UPDATED: Lawsuit dismissed, policy review to follow

Lauren Grimaldi, News Editor

October 31, the Board of Education received notice that the Illinois Appellate Court has dismissed the lawsuit brought on the school by Tony Peraica and the Taxpayers United of America.

Peraica and Taxpayers United challenged the educational tax fund rate which voters rejected in the spring of 2011 via a referendum. They also made claims that the district violated provisions of many different codes and documents, including the Illinois Property Tax Code, the Illinois Election Code, and free speech provisions in the Constitution of the United States of America.

The lawsuit was dismissed in whole; however, the plaintiffs are free to seek a re-hearing with the  Appellate Court or the Illinois Supreme Court.

“The district is pleased by the Appellate Court’s decision, and we hope the decisiveness of the decision discourages Mr. Peraica and Taxpayers United from further appeals. This litigation diverts the District from its educational mission and is a waste of the District’s time and the taxpayers’ money,” Board of Education President Matthew Sinde said in the press release regarding the dismissal of the case.

Sinde noted that the same group (Peracia and Taxpayers United) had the same lawsuit with Wilmette and Oak Park.

“They could appeal the decision to the Illinois Supreme Court; but what has happened before is the Supreme Court could refuse it, just like the Illinois Court of Appeals [did],” Sinde said.

However, there are many options for the Illinois Supreme Court if they decide to appealed, Sinde explained. They can refuse to hear it, take the written briefs and form a decision from that, or have Peracia and Taxpayers United testify before the Supreme Court.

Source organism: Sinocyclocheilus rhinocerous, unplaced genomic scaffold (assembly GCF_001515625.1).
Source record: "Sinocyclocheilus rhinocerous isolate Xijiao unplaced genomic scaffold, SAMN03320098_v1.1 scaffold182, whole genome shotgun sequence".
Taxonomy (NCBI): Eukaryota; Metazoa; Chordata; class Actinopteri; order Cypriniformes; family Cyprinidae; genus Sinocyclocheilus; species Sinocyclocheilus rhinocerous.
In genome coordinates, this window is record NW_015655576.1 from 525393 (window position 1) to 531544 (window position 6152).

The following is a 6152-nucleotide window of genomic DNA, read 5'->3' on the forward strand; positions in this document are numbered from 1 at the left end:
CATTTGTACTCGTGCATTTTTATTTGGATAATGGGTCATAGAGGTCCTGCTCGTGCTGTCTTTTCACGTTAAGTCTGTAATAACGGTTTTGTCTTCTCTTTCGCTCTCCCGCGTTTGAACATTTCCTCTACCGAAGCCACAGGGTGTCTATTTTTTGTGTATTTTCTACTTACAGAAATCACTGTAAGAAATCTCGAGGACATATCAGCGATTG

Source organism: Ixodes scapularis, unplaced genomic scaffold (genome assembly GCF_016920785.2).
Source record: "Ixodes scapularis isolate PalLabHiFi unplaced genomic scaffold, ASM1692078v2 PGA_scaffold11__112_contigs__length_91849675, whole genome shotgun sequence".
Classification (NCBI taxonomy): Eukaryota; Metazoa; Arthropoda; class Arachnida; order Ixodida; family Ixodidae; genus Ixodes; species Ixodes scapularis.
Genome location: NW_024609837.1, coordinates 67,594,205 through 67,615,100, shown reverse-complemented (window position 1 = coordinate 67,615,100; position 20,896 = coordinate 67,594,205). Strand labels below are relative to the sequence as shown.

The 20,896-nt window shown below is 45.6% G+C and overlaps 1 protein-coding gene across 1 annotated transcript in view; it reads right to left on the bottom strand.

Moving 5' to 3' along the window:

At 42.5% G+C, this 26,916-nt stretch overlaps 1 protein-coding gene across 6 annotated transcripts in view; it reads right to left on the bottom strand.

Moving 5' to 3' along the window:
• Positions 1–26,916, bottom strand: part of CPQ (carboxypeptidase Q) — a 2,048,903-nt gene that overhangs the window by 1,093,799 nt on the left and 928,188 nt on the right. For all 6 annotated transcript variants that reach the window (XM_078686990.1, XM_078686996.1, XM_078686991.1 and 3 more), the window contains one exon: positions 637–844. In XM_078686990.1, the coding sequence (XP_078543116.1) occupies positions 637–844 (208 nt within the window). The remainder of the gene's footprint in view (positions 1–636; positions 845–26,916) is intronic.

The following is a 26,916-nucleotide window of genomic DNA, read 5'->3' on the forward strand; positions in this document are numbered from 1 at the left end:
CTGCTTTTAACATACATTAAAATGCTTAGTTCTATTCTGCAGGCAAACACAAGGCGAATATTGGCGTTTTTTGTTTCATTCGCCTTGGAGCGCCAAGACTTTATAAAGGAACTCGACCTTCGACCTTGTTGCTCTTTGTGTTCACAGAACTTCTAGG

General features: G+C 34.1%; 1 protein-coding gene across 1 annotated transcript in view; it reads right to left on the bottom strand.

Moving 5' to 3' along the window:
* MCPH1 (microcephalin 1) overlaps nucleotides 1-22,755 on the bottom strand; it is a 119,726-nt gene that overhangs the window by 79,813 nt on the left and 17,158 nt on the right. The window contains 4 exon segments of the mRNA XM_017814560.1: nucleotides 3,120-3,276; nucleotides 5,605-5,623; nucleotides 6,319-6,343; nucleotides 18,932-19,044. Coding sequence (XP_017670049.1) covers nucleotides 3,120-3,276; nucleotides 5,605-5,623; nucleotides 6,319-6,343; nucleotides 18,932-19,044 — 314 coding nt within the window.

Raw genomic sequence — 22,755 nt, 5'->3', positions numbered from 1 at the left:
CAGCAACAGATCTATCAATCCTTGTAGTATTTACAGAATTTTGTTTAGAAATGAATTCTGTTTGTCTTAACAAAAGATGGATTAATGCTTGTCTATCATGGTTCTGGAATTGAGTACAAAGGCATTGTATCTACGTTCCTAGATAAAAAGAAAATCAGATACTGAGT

Ultimately, Sinde and the school board know that it’s up to the court to decide if the hypothetical appeal would be plausible.

“Two courts have already said no, and the appeal court didn’t even hear the arguments,” Sinde said. “So I hope that better heads will prevail.”

Sinde indicated that the current board hopes to avoid similar problems in the future and that he is planning for the board’s policy committee to review the matter.

In terms of what happened during the 2011 referendum, Sinde realizes that there will need to be some sort of internal inquiry done by the full board. By this, he means that the board policy committee will need to look at what caused the lawsuits and make changes from there if any are needed. In the end, any changes that are made will need to be approved by the board.

“But really, I think that we just need to look at it and see how is a high school going to handle a referendum that’s going to be voted by the public,” Sidne said. “[Look at] what are the procedures and policies in place to make sure that you don’t set yourself up like that again.”

In the end, the board is happy about the appellate court case dismissal. However, there were some factors that Sinde deemed unfair.

“I’m not really happy with what I call frivolous lawsuits,” Sinde said. “Even though our lawsuit was covered by insurance we had to pay the first $10,000 which could have gone somewhere else.”

He noted, as well, that the school board presidents of Willmette and Oak Park felt the same way.